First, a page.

And with oil reaching the highest price (adjusted for inflation) in history as of today, with $4/gallon gas predicted for this summer, this car with a diesel, and others like it, will be right on time.
        • 7 Years Ago
        read the article re: k's statement to 'just increase production'.

        1) The US uses a completely different technology that is biased towards gasoline production rather than a balanced mix. You would have to refit all of the refineries, another cost that would get passed on to us the customer

        2) There hasnt been a refinery added in the US since 1979.....

        still uses the same barrel of oil so if its not cheaper to use, if the cost per mile is the same or greater, whats the point? why subsidize?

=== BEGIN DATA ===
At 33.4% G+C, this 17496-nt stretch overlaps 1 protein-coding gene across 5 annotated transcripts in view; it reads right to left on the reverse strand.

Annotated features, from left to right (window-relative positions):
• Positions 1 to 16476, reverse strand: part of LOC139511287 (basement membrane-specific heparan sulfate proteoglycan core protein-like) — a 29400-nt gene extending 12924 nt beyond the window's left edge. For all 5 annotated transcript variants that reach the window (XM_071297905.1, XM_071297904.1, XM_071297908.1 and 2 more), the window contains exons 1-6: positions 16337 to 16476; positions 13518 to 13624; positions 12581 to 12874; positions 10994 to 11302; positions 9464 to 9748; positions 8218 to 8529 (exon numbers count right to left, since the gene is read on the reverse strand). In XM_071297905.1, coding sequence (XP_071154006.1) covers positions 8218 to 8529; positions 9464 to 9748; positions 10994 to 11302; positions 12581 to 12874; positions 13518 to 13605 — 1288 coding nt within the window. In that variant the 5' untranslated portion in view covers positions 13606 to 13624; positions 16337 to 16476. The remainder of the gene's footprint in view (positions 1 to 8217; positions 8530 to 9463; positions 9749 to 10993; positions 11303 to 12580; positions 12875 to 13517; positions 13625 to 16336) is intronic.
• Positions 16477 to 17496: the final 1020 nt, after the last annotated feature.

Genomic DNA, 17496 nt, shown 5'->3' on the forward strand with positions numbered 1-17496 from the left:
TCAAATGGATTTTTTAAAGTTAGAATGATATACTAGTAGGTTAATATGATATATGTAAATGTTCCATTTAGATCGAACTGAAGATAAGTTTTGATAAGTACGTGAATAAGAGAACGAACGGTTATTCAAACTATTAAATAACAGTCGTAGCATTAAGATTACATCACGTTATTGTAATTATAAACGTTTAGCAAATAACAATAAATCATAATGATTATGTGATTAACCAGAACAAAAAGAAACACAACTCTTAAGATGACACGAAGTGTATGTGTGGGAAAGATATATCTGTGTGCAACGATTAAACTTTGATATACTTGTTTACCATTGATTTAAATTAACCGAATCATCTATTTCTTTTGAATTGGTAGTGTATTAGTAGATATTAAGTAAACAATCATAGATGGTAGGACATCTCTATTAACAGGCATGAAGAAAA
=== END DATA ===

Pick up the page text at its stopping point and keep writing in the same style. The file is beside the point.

• 7 Years Ago
        Read Csaba's article on diesels in the latest C&D and you will wonder why all the interest in diesel as our fuel savior.

        Solid read.
        Basically, the US isn't set up to handle the same volume of diesel as the Euro market. meaning as diesel demand goes up over here, the cost is going to go up accordingly so that what little savings we see will go away. its already more than gas, but the mileage offsets it.

        • 7 Years Ago
        to geo

        Yes, it's a lot more than gas right now. Was at the station today and diesel was .80 more a gallon than gas. There goes any fuel savings or advantages. The U.S. would have to subsidize diesel like they do in Europe to be really cost effective.